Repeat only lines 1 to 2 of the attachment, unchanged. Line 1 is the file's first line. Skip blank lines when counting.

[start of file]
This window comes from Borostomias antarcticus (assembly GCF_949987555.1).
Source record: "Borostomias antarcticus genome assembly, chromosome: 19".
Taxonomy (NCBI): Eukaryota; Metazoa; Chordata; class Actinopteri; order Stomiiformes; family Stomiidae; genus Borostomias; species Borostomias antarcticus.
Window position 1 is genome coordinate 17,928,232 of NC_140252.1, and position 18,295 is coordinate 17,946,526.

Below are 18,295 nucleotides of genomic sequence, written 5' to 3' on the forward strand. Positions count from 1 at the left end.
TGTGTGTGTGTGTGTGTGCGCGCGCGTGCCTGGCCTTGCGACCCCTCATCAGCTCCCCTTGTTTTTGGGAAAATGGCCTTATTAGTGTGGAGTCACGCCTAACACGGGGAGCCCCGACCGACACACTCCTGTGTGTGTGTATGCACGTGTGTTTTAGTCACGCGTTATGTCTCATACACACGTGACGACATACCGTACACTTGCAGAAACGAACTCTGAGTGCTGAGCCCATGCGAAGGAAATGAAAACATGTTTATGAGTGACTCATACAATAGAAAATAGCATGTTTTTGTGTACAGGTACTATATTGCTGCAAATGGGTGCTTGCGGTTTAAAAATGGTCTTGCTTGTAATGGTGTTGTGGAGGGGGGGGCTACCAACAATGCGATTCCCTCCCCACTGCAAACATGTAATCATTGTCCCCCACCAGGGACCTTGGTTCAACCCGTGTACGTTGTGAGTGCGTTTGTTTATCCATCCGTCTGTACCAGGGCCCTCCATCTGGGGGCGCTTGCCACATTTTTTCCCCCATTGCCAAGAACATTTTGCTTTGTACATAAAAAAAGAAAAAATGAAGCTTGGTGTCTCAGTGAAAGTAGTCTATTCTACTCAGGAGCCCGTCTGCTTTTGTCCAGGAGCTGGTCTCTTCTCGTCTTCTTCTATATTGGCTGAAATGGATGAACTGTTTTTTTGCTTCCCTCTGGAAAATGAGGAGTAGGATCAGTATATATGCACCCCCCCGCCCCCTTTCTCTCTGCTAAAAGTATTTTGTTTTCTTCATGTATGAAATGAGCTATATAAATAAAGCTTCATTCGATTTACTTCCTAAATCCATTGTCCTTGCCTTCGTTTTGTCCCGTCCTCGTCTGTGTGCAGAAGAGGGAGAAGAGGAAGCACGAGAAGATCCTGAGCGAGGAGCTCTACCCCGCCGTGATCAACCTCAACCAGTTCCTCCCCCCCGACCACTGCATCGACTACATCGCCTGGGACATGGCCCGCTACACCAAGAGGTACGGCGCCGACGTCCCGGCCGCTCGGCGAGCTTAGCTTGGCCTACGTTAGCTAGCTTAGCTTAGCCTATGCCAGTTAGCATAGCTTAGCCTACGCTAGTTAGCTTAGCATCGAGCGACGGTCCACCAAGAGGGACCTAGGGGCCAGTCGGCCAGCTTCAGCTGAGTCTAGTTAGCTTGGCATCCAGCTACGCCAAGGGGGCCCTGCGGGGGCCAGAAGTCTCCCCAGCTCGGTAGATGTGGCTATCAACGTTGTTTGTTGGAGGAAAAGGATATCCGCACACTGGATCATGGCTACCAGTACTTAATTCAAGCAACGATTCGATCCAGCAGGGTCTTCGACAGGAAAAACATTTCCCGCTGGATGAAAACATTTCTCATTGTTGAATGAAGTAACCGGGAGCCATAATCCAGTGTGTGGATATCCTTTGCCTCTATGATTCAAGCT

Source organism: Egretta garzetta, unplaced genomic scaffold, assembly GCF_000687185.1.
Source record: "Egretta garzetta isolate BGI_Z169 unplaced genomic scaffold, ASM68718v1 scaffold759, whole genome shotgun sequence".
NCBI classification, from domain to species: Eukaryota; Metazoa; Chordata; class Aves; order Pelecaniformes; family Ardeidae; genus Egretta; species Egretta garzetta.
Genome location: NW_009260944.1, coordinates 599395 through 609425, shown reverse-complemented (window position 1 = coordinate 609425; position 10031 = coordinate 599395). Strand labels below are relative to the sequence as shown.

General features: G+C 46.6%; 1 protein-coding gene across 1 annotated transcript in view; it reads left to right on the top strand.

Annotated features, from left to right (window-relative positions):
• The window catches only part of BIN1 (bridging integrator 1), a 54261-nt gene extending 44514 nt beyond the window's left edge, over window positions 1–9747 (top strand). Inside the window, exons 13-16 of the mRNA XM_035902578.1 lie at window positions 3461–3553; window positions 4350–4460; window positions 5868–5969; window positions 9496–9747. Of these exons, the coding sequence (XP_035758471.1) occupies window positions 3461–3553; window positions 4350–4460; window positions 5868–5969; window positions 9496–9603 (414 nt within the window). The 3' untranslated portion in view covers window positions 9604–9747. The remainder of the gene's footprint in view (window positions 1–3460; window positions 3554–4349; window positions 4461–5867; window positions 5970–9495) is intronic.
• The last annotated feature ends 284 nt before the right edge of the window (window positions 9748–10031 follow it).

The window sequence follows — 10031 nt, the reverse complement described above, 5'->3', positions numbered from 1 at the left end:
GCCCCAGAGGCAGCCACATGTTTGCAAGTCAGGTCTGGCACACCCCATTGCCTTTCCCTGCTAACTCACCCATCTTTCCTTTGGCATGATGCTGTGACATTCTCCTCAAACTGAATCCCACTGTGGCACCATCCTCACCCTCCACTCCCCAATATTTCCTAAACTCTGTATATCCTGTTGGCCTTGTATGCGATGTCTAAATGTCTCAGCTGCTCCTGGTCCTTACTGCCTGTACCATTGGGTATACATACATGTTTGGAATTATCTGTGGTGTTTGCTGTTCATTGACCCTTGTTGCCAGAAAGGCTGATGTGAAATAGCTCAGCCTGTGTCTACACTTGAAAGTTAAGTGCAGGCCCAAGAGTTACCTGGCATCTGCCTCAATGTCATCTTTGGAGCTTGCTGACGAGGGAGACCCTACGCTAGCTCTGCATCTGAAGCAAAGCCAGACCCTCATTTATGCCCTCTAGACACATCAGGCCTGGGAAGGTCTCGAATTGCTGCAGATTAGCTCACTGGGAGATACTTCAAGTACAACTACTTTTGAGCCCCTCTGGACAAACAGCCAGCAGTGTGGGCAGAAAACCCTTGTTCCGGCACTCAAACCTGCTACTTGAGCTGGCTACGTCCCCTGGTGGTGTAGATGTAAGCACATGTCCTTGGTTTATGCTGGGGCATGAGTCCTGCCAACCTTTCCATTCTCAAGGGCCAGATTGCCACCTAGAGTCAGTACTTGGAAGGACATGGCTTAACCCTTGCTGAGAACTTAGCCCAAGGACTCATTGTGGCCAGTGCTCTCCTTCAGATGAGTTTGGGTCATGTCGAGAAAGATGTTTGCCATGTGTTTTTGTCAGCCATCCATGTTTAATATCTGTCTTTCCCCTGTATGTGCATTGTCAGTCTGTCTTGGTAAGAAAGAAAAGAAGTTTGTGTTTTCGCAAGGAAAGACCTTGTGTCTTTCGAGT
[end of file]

This window comes from Borostomias antarcticus (assembly GCF_949987555.1).
Source record: "Borostomias antarcticus genome assembly, chromosome: 19".